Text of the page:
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Sikhism

Sharing Joy and Pain in Toronto

Sharing Joy and Pain in Toronto

by Tarunjit Singh Butalia

As someone who has been involved for about two years with the planning of the Toronto Parliament of the World’s Religions, while driving to Toronto I felt like a student the night before final exam week.

The Interfaith Legacy of Guru Nanak

The Interfaith Legacy of Guru Nanak

by Marcus Braybrooke

An overwhelming sense of the Glory and Oneness of God made Guru Nanak (1469-1539), the founder of Sikhism, impatient with religious divisions, doctrines, and rituals. This sense of the Oneness of God is for me at the very heart of the interfaith journey. There are many practical reasons why interfaith cooperation is vital and as many attempts to find a theological or philosophical justification for it. 

Sikh Studies Come to the GTU

The Graduate Theological Union (GTU) and the Sikh Foundation International have entered into an agreement to sponsor the teaching of Sikh Studies at the GTU beginning in the fall semester 2015.

Charleston – Standing Together in Solidarity

In the wake of the shooting at Charleston, South Carolina, a question resurfaces in my mind. It is the same question that unfortunately arises time and again, whether it is the shooting at a Sikh Gurdwara in Oak Creek, Wisconsin, the shooting at a synagogue in West Jerusalem, or the attack on a mosque in Kuwait City. If Mr. Dylann Roof were in surgery, and the only blood available to save his life came from Rev. Clementa Pinckney or another member of his church – the blood that Mr. Roof has shed with deliberate planning – would he accept the blood or choose instead to die on the altar of his hate.

Growing Up Sikh in the Diaspora

Meji Singh did not grow up in the Sikh diaspora but in the religion’s homeland, India’s Punjab, in a family spiritually grounded in daily Sikh practice. But he has spent more than two-thirds of his life in the United States preoccupied with children and young adults, learning, and how to create mentally healthy communities. As a professor, consultant, spiritual teacher, organizer, faith and interfaith activist, he brings special gifts for what he calls behavioral consultation healing.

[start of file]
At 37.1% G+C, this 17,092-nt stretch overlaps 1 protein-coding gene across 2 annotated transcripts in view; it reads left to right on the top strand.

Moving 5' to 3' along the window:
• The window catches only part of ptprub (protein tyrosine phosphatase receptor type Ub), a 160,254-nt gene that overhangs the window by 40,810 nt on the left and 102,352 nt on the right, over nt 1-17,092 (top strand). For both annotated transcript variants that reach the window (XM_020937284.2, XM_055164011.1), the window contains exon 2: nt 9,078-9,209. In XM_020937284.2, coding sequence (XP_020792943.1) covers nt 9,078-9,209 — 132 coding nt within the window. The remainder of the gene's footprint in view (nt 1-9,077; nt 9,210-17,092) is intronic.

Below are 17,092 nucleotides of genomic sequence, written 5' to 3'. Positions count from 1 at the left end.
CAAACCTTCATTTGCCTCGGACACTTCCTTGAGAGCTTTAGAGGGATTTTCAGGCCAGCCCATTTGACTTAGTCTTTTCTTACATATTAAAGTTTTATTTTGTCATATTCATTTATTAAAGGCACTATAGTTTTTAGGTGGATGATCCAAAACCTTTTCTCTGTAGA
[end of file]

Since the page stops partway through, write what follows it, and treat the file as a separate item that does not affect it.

Study: Young Networked Sikhs Still Value Religious Tradition

A recent study of young British Sikhs shows that while they may be digitally savvy and engage with religion on the Internet, for many of them, traditional offline community and authorities continue to play a central role.

Catholics and Sikhs Together: Bringing Compassion to the World

An Interview with Dr. Anthony Cirelli

Encountering Sikhism far from Home

Langar, the Golden Temple, Egalitarianism, and the Siri Guru Granth Sahib Ji

Mainstreaming Hindu and Dharmic Americans and Values

What a year! 2012...

Faith, Food, and Creating Interfaith Community

One of the best ways to generate community with young people is food. Food is a must! It not only provides an excuse for multitudes of people to come together but can create a strong bond, stronger than we imagine. Centuries of tradition and craftsmanship have gone into the creation of humankind’s many foods, and they can bring peace to one’s mind and stomach. A delicious meal, from whatever community, can also be a great conversation starter. In America, if you have Murgh Makhani (an Indian chicken curry dish) with Naan (bread), or Saag (collard greens) with rice, people can ask about the origins of the dishes and the role food plays in a community.

The Beloved Community in the Face of Violence

This story was originally posted in Huff Post Religion on July 7, 2012, following the tragic violence at the Sikh Temple of Wisconsin. Entering 2013, Susan Baller-Shephard’s story about the Sikh community continues to resonate and offer lessons for us all. Ed.

Social Justice as a Unifying Issue for Dharmic Communities

Religious communities are never the same once they reach America. In my view, they often become even more remarkable.

Double-Edged Daggers

This essay is based on an excerpt from the author’s journal when she was sixteen years old.